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1 Geo-Neutrinos : a new probe of Earth’s interior What is the amount of U, Th and 40 K in the Earth? What is the amount of U, Th and 40 K in the Earth?

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Presentation on theme: "1 Geo-Neutrinos : a new probe of Earth’s interior What is the amount of U, Th and 40 K in the Earth? What is the amount of U, Th and 40 K in the Earth?"— Presentation transcript:

1 1 Geo-Neutrinos : a new probe of Earth’s interior What is the amount of U, Th and 40 K in the Earth? What is the amount of U, Th and 40 K in the Earth? Determine the radiogenic contribution to terrestrial heat flow Determine the radiogenic contribution to terrestrial heat flow Get information about the origin of the Earth. Get information about the origin of the Earth. Test a fundamental geochemical paradigm: the Bulk Sylicate Earth Test a fundamental geochemical paradigm: the Bulk Sylicate Earth (I’ll concentrate on U and Kamioka) (I’ll concentrate on U and Kamioka) gianni fiorentini, ferrara univ. @ NOW-2004 * * based on work with Carmignani, Lasserre, Lissia Mantovani Ricci Schoenert Vannucci Neutrino flow Heat flow

2 2 Geo-neutrinos: anti-neutrinos from the Earth Uranium, Thorium and Potassium in the Earth release heat together with anti-neutrinos, in a well fixed ratio: Uranium, Thorium and Potassium in the Earth release heat together with anti-neutrinos, in a well fixed ratio: Earth emits (mainly) antineutrinos, Sun shines in neutrinos. Earth emits (mainly) antineutrinos, Sun shines in neutrinos. Geo-neutrinos from U and Th (not from K) are above treshold for inverse  on protons  Geo-neutrinos from U and Th (not from K) are above treshold for inverse  on protons  Different components can be distinguished due to different energy spectra: anti- with highest energy are from Uranium Different components can be distinguished due to different energy spectra: anti- with highest energy are from Uranium

3 3 Probes of the Earth’s interior Deepest hole is about 12 km. Deepest hole is about 12 km. The crust (and the upper mantle only) are directly accessible to geochemical analysis. The crust (and the upper mantle only) are directly accessible to geochemical analysis. Seismology reconstructs density profile (not composition) throughout all earth. Seismology reconstructs density profile (not composition) throughout all earth. crust Upper mantle Geo-neutrinos can bring information about the chemical composition (U,Th and K) of the whole Earth.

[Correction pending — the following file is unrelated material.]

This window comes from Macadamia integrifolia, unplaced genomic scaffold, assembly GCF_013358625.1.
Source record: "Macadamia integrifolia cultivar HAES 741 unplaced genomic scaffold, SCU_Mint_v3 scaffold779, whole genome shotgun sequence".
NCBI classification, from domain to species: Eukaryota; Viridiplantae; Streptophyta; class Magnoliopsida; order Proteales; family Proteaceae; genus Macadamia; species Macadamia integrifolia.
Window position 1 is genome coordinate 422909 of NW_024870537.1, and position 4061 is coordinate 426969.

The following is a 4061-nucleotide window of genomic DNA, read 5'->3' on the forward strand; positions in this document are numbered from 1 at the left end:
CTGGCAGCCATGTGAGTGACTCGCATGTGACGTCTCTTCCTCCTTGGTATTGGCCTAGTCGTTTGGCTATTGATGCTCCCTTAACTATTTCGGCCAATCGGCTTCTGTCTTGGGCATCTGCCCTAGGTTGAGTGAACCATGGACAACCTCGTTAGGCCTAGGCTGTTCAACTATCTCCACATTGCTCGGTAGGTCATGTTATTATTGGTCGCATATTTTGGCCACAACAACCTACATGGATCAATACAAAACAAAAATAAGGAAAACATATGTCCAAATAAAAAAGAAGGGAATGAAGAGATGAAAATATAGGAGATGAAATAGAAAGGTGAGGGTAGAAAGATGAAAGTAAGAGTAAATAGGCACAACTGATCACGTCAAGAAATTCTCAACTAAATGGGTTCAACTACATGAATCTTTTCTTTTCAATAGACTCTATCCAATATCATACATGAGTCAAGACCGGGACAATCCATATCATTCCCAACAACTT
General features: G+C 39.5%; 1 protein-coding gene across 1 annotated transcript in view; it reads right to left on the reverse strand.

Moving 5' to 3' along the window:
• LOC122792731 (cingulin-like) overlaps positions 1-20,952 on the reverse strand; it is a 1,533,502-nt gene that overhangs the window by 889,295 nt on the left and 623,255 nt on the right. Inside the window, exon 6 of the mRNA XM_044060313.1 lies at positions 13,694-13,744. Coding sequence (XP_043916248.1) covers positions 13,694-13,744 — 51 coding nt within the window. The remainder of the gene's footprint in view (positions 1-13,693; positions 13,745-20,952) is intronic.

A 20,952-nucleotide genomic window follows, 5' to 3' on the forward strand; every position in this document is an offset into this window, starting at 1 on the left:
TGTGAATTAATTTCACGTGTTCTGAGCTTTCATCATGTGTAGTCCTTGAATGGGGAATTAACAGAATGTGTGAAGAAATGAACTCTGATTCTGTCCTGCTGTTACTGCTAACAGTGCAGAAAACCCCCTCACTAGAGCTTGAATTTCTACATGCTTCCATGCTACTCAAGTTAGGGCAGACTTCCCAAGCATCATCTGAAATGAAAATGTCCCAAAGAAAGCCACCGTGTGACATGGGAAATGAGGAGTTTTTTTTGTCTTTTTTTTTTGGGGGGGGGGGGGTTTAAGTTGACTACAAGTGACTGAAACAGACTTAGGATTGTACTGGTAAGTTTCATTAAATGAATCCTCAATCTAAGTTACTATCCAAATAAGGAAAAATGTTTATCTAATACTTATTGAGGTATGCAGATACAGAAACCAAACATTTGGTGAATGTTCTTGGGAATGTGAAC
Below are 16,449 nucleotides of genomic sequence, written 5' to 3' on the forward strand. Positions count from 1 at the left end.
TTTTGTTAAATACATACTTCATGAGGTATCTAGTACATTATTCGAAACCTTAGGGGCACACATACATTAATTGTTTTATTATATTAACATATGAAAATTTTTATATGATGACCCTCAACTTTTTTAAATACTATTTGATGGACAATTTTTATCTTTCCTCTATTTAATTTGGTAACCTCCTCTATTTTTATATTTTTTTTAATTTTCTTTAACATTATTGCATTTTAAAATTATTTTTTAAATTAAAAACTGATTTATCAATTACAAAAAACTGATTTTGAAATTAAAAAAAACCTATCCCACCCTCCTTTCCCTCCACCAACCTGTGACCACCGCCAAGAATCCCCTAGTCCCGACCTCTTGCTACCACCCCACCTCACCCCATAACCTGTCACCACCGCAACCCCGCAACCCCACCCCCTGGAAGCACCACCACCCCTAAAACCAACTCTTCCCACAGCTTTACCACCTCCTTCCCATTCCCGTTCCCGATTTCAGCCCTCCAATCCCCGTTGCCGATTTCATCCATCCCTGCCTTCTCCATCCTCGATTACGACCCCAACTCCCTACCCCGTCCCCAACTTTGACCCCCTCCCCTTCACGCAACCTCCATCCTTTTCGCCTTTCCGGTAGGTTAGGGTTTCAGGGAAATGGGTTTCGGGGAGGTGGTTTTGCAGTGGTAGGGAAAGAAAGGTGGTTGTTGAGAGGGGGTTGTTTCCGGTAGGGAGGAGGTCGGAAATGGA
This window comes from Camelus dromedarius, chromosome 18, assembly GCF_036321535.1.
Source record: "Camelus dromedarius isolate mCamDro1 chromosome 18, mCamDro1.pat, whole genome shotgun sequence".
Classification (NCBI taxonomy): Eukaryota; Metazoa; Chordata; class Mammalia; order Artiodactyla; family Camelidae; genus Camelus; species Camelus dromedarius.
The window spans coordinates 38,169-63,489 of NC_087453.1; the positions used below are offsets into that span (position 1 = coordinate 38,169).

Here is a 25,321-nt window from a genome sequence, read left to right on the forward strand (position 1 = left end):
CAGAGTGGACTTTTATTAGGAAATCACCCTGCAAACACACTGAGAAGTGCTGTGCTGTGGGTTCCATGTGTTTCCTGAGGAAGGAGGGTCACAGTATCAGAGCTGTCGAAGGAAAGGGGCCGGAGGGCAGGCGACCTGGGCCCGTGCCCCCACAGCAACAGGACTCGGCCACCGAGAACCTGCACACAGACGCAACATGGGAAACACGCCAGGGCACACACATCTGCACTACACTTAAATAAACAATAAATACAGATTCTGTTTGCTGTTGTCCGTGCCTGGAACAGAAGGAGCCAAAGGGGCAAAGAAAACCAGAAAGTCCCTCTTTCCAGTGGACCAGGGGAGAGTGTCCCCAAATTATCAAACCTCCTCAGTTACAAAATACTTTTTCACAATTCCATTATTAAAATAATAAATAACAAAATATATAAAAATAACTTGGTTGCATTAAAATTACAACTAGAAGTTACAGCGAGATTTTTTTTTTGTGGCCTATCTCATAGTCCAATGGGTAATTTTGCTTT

4 4 Uranium in the Earth: observational data on the crust Crust is the tiny envelope of the Earth, distinguished from the underlying mantle by a clear (Moho) seismic discontinuity. Continental and oceanic crust have different origin and U abundance. By combining data on Uranium abundances from selected samples with geological maps of Earth’s crust one concludes: m C (U)=(0.3-0.4)10 17 kg Most of the uncertainty from the lower portion of the crust

5 5 The amount of Uranium in the Earth: cosmo-chemical arguments The material form which Earth formed is generally believed to have same composition as CI-chondrites. (BSE), By taking into account losses and fractionation in the initial Earth one builds the “Bulk Silicate Earth” (BSE), the standard geochemical paradigm which predicts: m(U)=(0.7-0.9) 10 17 kg Remark: The BSE is grounded on solid geochemical + cosmochemical arguments, it provides a composition of the Earth in agreement with most observational data, however it lacks a direct observational test. BSE

6 6 Where is the rest of Uranium? According to BSE, crust contains about one half of the total Uranium amount Uranium is a lithophile elements, believed (by geochemists) to be absent from the core. So the remaining half should be in the mantle: A) according to geochemists, mainly in the lower part. B) geophysics, indicating a globally homogeneous mantle, suggests an uniform distribution within the mantle. Geo-chemistry Geo-physics

7 7 Heat released from the Earth   60 mW/m 2 ) The tiny flux of heat coming from the Earth (   60 mW/m 2 ) when integrated over the Earth surface gives a total flow: H E = (30- 45)TW It is equivalent to 10 4 nuclear power plants. Warning: the classical 44  TW (Pollack 93) recently revised to the “old” 31  TW (Hofmeister &Criss 04) What is its origin? What is its origin?